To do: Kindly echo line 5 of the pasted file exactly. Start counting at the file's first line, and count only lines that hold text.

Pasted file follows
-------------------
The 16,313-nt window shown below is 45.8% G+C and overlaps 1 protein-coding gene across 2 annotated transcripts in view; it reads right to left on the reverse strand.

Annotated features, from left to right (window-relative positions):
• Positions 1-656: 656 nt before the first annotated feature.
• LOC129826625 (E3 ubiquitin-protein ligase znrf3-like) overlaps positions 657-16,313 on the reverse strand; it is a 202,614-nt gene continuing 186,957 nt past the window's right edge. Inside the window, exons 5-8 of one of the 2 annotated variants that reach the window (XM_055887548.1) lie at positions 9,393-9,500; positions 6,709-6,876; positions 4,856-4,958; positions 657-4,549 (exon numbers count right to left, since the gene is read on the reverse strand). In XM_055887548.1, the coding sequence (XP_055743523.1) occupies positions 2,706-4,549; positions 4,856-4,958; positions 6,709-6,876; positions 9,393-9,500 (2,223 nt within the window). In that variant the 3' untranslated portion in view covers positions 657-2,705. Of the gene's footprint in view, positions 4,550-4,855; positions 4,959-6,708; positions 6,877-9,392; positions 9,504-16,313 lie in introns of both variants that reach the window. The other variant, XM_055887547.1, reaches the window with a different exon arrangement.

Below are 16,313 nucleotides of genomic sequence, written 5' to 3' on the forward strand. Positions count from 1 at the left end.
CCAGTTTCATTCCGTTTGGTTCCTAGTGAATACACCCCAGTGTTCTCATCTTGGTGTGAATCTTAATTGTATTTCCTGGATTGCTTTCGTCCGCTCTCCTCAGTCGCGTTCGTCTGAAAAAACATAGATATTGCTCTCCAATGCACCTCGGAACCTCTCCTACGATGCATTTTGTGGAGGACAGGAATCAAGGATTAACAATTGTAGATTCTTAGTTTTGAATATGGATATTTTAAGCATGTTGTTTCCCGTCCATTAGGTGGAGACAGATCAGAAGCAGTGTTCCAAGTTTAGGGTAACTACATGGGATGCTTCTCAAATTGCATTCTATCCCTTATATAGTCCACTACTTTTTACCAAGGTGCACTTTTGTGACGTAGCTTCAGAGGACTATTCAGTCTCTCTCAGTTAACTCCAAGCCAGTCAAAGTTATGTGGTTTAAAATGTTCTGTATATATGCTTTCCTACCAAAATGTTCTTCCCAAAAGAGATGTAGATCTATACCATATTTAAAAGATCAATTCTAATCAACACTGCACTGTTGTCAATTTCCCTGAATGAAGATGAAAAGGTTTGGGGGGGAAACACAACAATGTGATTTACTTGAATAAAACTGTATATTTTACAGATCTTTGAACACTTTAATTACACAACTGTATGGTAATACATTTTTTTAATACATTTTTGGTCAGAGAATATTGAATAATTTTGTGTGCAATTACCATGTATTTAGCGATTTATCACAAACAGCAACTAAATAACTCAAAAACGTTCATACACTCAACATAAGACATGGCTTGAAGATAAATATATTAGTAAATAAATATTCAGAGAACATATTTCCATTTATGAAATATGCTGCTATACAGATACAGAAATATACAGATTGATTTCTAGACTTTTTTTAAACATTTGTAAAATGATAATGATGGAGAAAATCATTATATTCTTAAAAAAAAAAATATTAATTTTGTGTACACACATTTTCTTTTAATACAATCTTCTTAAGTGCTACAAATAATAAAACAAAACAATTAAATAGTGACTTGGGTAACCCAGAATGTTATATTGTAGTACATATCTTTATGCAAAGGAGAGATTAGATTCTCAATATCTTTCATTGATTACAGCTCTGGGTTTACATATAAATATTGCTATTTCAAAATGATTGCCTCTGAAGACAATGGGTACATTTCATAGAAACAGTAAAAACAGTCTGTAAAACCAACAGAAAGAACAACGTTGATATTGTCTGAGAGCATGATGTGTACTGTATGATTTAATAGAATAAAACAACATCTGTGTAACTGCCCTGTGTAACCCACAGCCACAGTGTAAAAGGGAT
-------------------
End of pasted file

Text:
Below are 16,313 nucleotides of genomic sequence, written 5' to 3' on the forward strand. Positions count from 1 at the left end.